West Point medical community mourns nurse

Nancy Turnage Swift
Staff Writer

The West Point medical community is mourning one of its own after a former North Mississippi Medical Center nurse and administrator was shot and killed by a disgruntled employee at the University of Alabama Birmingham Highlands Wednesday night.

Nancy Turnage Swift, who was a nursing supervisor at the UAB facility, worked at NMMC in West Point from 1995 to 2007 in several positions, the last of which was director of clinical quality.

The hospital held a prayer service Thursday in her memory.

"She was well-liked and respected by everyone," said Deborah Pugh, a NMMC spokesperson who worked with Swift.

According to police, the 63-year-old Hatley native was killed at about 7 p.m. Wednesday in a shooting in or near her second-floor office near the operating room at the 11th Avenue South facility. Police say Swift was reprimanding an employee - 31-year-old central sterile supply worker Trevis Devon Coleman - who then brandished a gun and opened fire.

Police said Swift was shot, as was a 28-year-old instrument management supervisor Tim Isley, who underwent surgery and survived. After shooting the two, the suspect turned the gun on himself and died on the scene from a self-inflicted gunshot wound.

Police said Coleman previously had problems at work.

Swift died at about 9 p.m. She lived in Shelby County with her husband.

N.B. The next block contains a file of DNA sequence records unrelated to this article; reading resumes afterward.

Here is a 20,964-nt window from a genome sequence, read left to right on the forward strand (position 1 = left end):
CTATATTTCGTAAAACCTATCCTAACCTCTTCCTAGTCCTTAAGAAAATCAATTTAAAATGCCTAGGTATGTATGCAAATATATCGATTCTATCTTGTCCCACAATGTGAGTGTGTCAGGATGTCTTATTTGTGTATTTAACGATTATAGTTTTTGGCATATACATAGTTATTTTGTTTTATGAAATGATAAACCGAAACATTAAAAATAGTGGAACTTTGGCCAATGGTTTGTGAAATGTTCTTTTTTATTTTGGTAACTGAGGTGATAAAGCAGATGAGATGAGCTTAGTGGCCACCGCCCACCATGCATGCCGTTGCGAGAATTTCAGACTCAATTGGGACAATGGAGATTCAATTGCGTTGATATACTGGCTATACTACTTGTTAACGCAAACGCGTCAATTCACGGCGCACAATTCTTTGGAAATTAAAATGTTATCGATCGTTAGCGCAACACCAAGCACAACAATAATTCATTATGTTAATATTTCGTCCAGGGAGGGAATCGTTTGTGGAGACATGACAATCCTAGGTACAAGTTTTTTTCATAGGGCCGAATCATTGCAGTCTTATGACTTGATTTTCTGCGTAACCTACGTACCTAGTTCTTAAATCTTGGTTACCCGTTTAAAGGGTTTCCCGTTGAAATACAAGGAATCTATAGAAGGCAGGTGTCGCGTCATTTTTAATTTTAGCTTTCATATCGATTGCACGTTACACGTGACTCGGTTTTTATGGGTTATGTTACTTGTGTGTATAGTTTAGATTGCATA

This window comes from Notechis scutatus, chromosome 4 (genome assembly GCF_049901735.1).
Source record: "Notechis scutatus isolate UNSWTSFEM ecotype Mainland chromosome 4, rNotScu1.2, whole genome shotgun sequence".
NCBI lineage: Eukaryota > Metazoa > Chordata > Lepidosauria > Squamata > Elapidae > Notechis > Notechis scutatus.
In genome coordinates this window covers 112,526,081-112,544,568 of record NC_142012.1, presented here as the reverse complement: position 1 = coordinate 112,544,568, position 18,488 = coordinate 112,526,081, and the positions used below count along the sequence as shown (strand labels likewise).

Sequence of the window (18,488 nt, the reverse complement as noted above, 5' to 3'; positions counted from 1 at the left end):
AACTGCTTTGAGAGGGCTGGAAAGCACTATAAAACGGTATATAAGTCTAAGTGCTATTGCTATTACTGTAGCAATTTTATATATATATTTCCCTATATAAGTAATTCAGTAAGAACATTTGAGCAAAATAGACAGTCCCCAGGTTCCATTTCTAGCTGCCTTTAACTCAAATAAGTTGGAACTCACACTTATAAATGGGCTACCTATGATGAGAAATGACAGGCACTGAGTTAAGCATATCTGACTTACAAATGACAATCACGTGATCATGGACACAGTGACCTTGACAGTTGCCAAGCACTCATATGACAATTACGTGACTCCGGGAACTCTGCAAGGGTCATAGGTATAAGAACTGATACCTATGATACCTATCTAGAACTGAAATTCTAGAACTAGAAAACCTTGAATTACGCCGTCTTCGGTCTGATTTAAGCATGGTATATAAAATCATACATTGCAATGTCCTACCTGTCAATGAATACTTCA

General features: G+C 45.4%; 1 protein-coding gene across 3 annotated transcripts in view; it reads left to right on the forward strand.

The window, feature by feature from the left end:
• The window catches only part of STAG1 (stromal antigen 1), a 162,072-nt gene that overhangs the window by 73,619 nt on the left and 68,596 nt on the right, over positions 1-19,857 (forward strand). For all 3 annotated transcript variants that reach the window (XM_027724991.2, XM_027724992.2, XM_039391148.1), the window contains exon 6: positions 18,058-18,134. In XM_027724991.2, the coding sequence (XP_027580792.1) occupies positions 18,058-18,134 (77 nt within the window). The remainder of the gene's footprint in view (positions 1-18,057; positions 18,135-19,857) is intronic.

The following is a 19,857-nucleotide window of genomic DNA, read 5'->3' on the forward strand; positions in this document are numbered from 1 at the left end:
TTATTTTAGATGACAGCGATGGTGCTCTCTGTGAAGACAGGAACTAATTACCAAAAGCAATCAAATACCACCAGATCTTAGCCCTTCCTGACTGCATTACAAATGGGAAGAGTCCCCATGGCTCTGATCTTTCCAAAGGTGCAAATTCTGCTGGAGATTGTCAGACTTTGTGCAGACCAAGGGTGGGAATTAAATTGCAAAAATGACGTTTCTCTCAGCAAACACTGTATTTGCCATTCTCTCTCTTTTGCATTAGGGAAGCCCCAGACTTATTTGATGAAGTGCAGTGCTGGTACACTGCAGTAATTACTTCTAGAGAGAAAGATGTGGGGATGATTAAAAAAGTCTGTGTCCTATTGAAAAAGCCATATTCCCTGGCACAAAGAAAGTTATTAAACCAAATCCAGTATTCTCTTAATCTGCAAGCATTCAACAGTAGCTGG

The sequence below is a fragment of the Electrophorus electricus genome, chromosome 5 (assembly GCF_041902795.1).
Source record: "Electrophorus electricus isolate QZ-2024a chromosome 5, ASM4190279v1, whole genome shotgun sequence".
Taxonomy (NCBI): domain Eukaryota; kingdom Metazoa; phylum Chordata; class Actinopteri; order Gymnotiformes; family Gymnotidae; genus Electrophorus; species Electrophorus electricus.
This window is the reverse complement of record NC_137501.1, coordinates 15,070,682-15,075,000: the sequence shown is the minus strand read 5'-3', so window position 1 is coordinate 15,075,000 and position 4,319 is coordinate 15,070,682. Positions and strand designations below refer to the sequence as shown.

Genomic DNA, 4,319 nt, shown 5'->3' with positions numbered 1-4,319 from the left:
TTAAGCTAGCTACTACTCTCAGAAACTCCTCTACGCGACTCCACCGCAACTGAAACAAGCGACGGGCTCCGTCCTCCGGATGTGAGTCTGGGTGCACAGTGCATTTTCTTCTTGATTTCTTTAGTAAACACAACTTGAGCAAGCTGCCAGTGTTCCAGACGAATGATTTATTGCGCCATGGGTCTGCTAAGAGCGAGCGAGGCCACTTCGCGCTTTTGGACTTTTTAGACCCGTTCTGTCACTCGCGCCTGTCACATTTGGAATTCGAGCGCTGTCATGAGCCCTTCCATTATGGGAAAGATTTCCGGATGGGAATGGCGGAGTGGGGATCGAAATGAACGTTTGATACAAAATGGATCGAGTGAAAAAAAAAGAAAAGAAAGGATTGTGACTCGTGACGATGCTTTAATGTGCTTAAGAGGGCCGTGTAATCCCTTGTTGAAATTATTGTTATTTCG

Before moving to Alabama, she lived in Columbus and worked in West Point.

"We were all family, you just never expect something like this," said Brenda Johnson, human resources director at NMMC-West Point. "She was family to everyone. Someone said today that people just think everyone who works at the hospital is smart. Nancy was extremely smart.

"She was so unselfish. She always put other people first. She was such an exceptional person," Johnson concluded.

Swift's daughter still works with the NMMC group.

UAB Hospital Vice President Anthony Patterson called the shooting a horrific tragedy. "This is a sad day for Birmingham UAB. We lost a colleague and a friend last night,'' he said. "First I want to offer my sincerest condolences to the victims who have suffered and to their family and colleagues who are grieving this senseless loss of life and injury."

Authorities said there are metal detectors at UAB Highlands and they were in use on Wednesday. "We have extensive security measures in place that include police officers on site 24-7 as well as others that we do not publicly disclose in the interest of safety."

Friends and family of Swift gathered at her Pelham home Thursday, but said they weren't yet ready to talk about what happened.

According to Al.com, Coleman's family declined to comment on the shooting, but friends of Coleman, who had no criminal record, said what happened at the hospital was unexpected.